Classification of four broad eating disorders derived from DSM-5

Four Broad Categories for the Diagnosis of Eating Disorders, similar to those previously reported for DSM-IV [15], were created based on the DMS-5 categories of ED (Annex A): 1- Restrictive disorders (RD) including anorexia nervosa, restrictive food intake disorder, and atypical anorexia nervosa; 2- Bulimic disorders (BD) including bulimia nervosa or bulimia nervosa of low frequency or duration; 3- Hyperphagic disorders (HD) including Binge Eating Disorder and Binge Eating Disorder of low frequency or duration; and 4: Other eating disorders (OED) including Purging disorder, and Night Eating Syndrome and any other ED.

The clinical algorithm: Expali

We have developed a clinical algorithm combining at least two positive answers to the SCOFF test and one of the four BMI levels. Expali™ has a total of 104 possible combinations of SCOFF answers and BMI levels as only SCOFF ≥2 were included in the algorithm. Two senior ED physicians individually assigned each of the 104 combinations to one of the four broad categories of ED (RD, BD, HD or OED) We had planned a third competent judge if there was discrepancy between the two experts, however they agreed for all combinations. As a result, 29 combinations were assigned to RD, 34 to BD, 15 to HD and 26 to OED (Table 1). For example, the combination of positive answers to SCOFF items 3 and 4 (weight loss and feeling fat) and a BMI of 16.5 were assigned to RD; the combination of positive answers to SCOFF items 1 and 2 (sick, loss of control) and a BMI of 21 were assigned to BD; the combination of positive answers to SCOFF items 2 and 5 (loss of control, food dominates) and a BMI of 34 were assigned to HD. A copyright of the algorithm has been registered under the name of Expali™ (EXPert system ALImentary) by Rouen University Hospital.

Table 1 Number of possible combinations of answers to SCOFF test and BMI level in the clinical algorithm Expali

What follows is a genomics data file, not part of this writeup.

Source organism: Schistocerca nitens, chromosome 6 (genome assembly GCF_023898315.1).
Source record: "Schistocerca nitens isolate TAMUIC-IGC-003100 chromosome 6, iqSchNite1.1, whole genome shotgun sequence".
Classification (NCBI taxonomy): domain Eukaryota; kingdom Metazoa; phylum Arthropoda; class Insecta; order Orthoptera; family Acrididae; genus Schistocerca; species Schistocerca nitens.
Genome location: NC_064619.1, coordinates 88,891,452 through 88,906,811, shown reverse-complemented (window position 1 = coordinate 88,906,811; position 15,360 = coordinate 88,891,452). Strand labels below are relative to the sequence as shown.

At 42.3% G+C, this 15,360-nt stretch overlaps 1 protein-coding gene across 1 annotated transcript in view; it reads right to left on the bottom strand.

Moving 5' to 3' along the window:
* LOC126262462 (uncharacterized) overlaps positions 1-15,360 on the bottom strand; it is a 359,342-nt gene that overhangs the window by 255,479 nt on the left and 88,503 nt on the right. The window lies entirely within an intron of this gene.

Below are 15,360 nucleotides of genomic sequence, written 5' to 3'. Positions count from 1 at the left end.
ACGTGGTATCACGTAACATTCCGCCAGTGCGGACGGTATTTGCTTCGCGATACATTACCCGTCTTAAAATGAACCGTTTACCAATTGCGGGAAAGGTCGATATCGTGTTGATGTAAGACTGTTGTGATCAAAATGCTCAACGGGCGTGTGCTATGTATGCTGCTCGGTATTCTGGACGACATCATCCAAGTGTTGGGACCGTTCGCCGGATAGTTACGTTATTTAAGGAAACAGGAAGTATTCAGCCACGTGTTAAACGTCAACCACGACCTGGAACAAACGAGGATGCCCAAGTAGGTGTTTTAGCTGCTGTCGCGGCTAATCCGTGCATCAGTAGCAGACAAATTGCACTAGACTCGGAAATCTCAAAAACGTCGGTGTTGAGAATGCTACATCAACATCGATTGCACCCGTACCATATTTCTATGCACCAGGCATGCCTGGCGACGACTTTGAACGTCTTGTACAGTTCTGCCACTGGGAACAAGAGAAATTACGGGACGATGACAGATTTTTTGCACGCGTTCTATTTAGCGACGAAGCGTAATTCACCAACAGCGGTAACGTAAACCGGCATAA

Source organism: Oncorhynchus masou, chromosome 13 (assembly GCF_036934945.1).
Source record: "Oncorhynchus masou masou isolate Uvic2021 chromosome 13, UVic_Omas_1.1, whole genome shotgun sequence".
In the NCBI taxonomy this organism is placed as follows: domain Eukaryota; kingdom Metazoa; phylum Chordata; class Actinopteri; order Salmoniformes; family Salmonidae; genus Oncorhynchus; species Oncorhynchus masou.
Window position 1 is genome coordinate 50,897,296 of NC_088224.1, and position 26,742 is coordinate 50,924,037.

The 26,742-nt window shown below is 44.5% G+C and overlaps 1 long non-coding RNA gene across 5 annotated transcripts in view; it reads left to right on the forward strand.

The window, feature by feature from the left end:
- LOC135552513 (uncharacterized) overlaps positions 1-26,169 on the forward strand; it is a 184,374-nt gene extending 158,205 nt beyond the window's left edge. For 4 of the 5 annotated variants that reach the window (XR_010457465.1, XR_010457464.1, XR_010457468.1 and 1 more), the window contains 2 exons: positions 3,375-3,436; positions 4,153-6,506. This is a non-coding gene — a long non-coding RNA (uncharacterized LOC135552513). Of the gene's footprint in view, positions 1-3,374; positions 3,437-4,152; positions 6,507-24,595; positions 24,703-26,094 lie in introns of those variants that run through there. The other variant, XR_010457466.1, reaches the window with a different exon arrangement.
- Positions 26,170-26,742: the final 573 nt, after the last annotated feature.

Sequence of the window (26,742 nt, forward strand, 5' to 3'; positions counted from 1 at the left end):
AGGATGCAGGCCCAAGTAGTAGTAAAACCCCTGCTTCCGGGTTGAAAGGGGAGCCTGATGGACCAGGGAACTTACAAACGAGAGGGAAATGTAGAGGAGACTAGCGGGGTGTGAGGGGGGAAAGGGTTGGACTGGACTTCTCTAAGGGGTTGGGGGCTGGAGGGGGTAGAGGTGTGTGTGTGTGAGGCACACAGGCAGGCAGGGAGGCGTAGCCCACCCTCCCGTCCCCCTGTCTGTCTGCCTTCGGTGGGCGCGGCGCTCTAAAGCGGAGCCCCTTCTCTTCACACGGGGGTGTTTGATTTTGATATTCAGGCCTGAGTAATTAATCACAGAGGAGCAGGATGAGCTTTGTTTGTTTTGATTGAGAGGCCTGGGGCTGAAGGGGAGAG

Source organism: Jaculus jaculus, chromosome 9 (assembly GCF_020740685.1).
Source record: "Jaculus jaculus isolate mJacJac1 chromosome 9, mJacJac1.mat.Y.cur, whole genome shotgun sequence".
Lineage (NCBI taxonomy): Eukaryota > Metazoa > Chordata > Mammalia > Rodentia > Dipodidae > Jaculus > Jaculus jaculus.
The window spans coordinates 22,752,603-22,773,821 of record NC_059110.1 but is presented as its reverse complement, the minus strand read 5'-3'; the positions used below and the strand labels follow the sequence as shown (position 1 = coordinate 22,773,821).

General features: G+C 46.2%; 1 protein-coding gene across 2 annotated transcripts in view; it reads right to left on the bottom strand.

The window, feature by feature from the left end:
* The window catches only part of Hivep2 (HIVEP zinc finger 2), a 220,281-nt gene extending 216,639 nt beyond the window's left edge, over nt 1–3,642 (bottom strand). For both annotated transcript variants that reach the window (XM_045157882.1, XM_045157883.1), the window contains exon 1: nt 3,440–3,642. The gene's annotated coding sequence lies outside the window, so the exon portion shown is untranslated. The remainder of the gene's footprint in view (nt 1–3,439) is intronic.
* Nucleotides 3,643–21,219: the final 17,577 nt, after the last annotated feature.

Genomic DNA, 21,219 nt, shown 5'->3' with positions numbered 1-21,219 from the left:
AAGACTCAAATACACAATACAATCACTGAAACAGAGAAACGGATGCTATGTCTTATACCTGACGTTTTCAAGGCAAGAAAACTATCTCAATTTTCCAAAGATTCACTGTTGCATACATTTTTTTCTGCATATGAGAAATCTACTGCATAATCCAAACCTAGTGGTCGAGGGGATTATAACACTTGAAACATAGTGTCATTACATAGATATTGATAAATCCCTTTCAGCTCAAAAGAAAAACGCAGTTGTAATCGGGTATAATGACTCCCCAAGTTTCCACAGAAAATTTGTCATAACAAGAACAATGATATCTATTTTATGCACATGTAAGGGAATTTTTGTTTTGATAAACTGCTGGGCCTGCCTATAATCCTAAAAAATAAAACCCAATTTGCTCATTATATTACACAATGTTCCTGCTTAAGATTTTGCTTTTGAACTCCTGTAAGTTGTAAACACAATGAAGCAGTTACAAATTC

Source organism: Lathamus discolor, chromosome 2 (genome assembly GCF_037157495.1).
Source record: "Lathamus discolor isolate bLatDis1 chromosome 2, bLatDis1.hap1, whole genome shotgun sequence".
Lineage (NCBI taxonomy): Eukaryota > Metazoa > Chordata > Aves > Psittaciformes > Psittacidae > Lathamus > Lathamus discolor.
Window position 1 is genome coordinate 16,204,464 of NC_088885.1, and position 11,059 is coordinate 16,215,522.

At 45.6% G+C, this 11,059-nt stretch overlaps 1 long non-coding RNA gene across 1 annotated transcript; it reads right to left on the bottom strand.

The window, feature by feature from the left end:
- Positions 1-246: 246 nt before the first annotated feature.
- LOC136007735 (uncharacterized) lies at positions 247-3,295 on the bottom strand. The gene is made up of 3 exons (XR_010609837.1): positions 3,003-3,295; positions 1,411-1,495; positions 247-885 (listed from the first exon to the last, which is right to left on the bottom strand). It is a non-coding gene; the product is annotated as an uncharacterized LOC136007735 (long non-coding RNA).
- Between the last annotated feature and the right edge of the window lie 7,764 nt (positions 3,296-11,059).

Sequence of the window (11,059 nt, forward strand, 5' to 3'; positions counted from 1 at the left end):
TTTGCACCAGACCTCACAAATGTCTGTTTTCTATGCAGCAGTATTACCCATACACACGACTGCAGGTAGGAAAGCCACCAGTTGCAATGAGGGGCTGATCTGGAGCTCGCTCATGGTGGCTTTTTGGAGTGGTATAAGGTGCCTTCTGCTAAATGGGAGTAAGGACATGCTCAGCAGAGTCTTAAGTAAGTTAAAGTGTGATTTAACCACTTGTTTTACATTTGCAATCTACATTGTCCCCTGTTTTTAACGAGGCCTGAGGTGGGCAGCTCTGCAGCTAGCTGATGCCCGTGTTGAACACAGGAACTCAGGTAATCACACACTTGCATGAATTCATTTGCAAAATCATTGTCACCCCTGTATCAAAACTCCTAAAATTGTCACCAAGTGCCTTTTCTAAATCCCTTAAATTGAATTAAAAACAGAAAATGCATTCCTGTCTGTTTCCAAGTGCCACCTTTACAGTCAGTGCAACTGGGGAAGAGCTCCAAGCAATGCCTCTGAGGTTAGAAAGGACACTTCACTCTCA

Statistics

Validation of Expali

The validity of the clinical algorithm (Expali) was assessed by calculating sensitivity and specificity values for each of the four broad categories (RD, BD, HD and OED). The gold standard was the senior ED physician’s diagnosis of the patient’s ED according to DSM-5. For each diagnosis of ED, the group of true negatives was the sum of patients with the 3 other broad categories. Sensitivity is defined as the percentage of patients with the category of ED correctly identified by Expali i.e. the same category of ED that assigned by the senior ED physician (gold standard). Specificity is defined as the percentage of patients correctly identified by Expali as not having the specific diagnosis under investigation. Youden’s Index was calculated by the following equation: sensitivity+ specificity − 1. The Youden index score ranges from 0 to 1 with a score of 1 indicating that Expali has perfect diagnostic performance for a specific diagnosis category and a score close to 0 indicating the same performance as random classification. The Youden index was calculated for each diagnosis category. Cohen’s kappa coefficient was calculated to assess the global concordance between Expali and the diagnosis given by the ED physicians with a 95% Confidence Interval (CI). There were no missing data.

Results

Characteristics of patients